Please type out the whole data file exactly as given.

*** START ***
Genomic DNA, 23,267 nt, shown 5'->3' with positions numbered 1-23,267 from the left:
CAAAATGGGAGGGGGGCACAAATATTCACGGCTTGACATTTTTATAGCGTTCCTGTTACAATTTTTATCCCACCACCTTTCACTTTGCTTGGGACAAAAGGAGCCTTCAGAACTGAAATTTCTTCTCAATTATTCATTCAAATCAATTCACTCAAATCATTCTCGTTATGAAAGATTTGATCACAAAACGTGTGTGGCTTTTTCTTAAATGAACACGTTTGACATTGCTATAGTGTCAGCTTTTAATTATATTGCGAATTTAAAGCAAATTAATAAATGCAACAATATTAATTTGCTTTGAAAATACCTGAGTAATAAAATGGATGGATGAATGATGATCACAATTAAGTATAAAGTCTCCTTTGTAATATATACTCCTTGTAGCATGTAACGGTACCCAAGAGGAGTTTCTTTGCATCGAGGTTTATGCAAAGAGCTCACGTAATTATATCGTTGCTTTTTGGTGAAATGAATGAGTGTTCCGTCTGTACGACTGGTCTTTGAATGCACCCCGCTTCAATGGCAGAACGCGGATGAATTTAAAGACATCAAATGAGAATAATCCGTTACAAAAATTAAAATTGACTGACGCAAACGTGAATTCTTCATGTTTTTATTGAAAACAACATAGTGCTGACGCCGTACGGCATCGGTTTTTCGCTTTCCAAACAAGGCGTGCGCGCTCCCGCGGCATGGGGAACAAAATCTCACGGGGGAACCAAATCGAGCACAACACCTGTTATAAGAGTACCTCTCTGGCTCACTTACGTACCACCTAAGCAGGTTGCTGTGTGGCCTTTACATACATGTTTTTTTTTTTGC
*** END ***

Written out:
Genomic DNA, 23,267 nt, shown 5'->3' with positions numbered 1-23,267 from the left:
CAAAATGGGAGGGGGGCACAAATATTCACGGCTTGACATTTTTATAGCGTTCCTGTTACAATTTTTATCCCACCACCTTTCACTTTGCTTGGGACAAAAGGAGCCTTCAGAACTGAAATTTCTTCTCAATTATTCATTCAAATCAATTCACTCAAATCATTCTCGTTATGAAAGATTTGATCACAAAACGTGTGTGGCTTTTTCTTAAATGAACACGTTTGACATTGCTATAGTGTCAGCTTTTAATTATATTGCGAATTTAAAGCAAATTAATAAATGCAACAATATTAATTTGCTTTGAAAATACCTGAGTAATAAAATGGATGGATGAATGATGATCACAATTAAGTATAAAGTCTCCTTTGTAATATATACTCCTTGTAGCATGTAACGGTACCCAAGAGGAGTTTCTTTGCATCGAGGTTTATGCAAAGAGCTCACGTAATTATATCGTTGCTTTTTGGTGAAATGAATGAGTGTTCCGTCTGTACGACTGGTCTTTGAATGCACCCCGCTTCAATGGCAGAACGCGGATGAATTTAAAGACATCAAATGAGAATAATCCGTTACAAAAATTAAAATTGACTGACGCAAACGTGAATTCTTCATGTTTTTATTGAAAACAACATAGTGCTGACGCCGTACGGCATCGGTTTTTCGCTTTCCAAACAAGGCGTGCGCGCTCCCGCGGCATGGGGAACAAAATCTCACGGGGGAACCAAATCGAGCACAACACCTGTTATAAGAGTACCTCTCTGGCTCACTTACGTACCACCTAAGCAGGTTGCTGTGTGGCCTTTACATACATGTTTTTTTTTTTGC